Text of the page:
Childhood: The Struggle is Real

Iman Baber

If the prospect of maintaining perfect grades, choosing a major, and deciding what to do with the rest of your life seems daunting, you’re not alone. My own heart rate instantly quickens and I get stressed out when I realize that I only have four more precious years before I will have to make a place for myself in society. The constant burden of choosing the most challenging classes to deciding my path in life feels heavier on my shoulders after each and every day. I’ve never really considered just one career my whole life, and now I feel as if the whole weight of the world is pressuring me to just pick. All ambitions, ideas, and adventures must be narrowed down to one tiny pinpoint out of the enormous view I have of the world. But wait. I’m barely 20 percent through my life and society is already having me walk down a road I’m not sure I am ready to journey on. I am already expected to be academically, socially, and street smart. To be a mature worker. Just like the rest of us. Just like you. A kid who grew up too fast.

From one grade to the next. Accumulating new amounts of stress year after year. There’s a trend to this. Ever since our first steps from our own little planets into the outside world, it was almost as if we were stepping onto a conveyer belt and into society’s factory. I’m automatically reminded of that scene from “Monster’s Inc.” when Sully thinks he’s seeing Boo go through the garbage disposal system. Our brain is what’s going through the factory; our emotions are like Sully. We go through a variety of functions repeatedly through the course of our young lives: learn, learn, test, test, learn, and repeat. And the consequence of this? Stress, conflicting feelings, and our lives revolving around the prospect of building our future. Living to build a life for ourselves? What kind of life is that supposed to be? And that’s not even the worst part.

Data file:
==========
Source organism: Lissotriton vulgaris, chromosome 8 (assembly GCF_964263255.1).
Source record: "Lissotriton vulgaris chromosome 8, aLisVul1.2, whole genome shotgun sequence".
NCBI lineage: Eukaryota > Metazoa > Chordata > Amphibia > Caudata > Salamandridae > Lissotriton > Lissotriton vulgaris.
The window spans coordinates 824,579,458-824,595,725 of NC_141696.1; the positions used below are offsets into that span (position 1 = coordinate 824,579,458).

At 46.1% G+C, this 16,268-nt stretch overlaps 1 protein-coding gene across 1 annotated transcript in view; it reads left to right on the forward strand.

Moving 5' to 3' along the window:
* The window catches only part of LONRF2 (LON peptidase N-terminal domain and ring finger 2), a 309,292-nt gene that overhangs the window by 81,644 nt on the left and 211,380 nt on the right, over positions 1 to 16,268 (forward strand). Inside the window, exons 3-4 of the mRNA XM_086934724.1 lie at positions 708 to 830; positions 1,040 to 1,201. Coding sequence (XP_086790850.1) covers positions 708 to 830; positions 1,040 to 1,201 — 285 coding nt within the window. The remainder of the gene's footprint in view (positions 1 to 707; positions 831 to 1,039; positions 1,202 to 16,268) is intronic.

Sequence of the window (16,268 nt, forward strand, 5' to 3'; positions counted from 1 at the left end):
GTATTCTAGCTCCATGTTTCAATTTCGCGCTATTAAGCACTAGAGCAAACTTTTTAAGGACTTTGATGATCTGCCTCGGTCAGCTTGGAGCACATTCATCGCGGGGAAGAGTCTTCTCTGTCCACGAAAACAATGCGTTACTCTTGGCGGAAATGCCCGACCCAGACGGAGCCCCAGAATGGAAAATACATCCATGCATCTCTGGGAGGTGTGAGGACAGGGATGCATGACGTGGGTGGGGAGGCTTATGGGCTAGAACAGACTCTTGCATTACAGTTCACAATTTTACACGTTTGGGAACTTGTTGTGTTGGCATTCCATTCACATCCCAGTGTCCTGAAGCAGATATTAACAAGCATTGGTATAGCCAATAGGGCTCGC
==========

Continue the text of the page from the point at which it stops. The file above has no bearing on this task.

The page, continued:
I remember a while ago, while spending time at the mall, I saw a group of three girls. They couldn’t have been any older than nine, but they were acting, dressing, and talking like high schoolers. I couldn’t believe it. Is it now that being a child is “uncool” and no longer acceptable? Apparently, yes. You have to be socially outgoing and appealing in order to stay in front of the pack. In the eyes of society, a teenager is obviously much more desirable than a child. But are the consequences of this ideology being considered? During our first years, our brain is undergoing rapid development, mentally and emotionally. Our emotional responses gradually become complex and so does our understanding of the world. Think of the numerous consequences of telling a growing mind that an adult is the thing to be. And as we grow into a teenager? By now we are considered “adults,” so, naturally, we should have the mind of one. But our brain is only 80 percent mature. Our frontal cortex, the logical part of our mind that thinks through things, is still under development. All of our actions are guided by our amygdala, the part of the brain that incites immediate emotional reaction. That is why we do crazy things and make a lot of mistakes. And when the “mindset of an adult” is thrown into the mix? Imagine what could happen.

I like to think of childhood as a mound of clay. We spend our time molding and shaping the clay, creating an image of ourselves that we like. We explore and dare to imagine bold dreams. Nowadays, it’s like a hairdryer is being held over us. We are frantically trying to create something, and by the time we are “dry” it’s not even clear what we have become. And after adding the pressure of our future and the expectations of the world on us? Most of us break.

If my article has added to the stress already balancing on your shoulders, I want to tell you to relax. Life is too short to worry all the time, and passes by fast when the small things are not enjoyed. So, here’s my advice: slow down! It’s ok to be a kid again. To be the one who jumps for joy, cartwheels across the grass, or watches Disney movies and sings along, too. All of us are caught in the race of life, and I get it, we get seriously stressed out sometimes. But even if the whole world comes crashing down, just stop and take a breath. Think about the important things, and enjoy all the fun and beautiful things in life. Society has created an image that our lives should be only depression and tragedy, and I think it’s our fault that we believed. So change the norm, and let imagination run free. Because, like Walt Disney used to say, “Who says we have to grow up?”.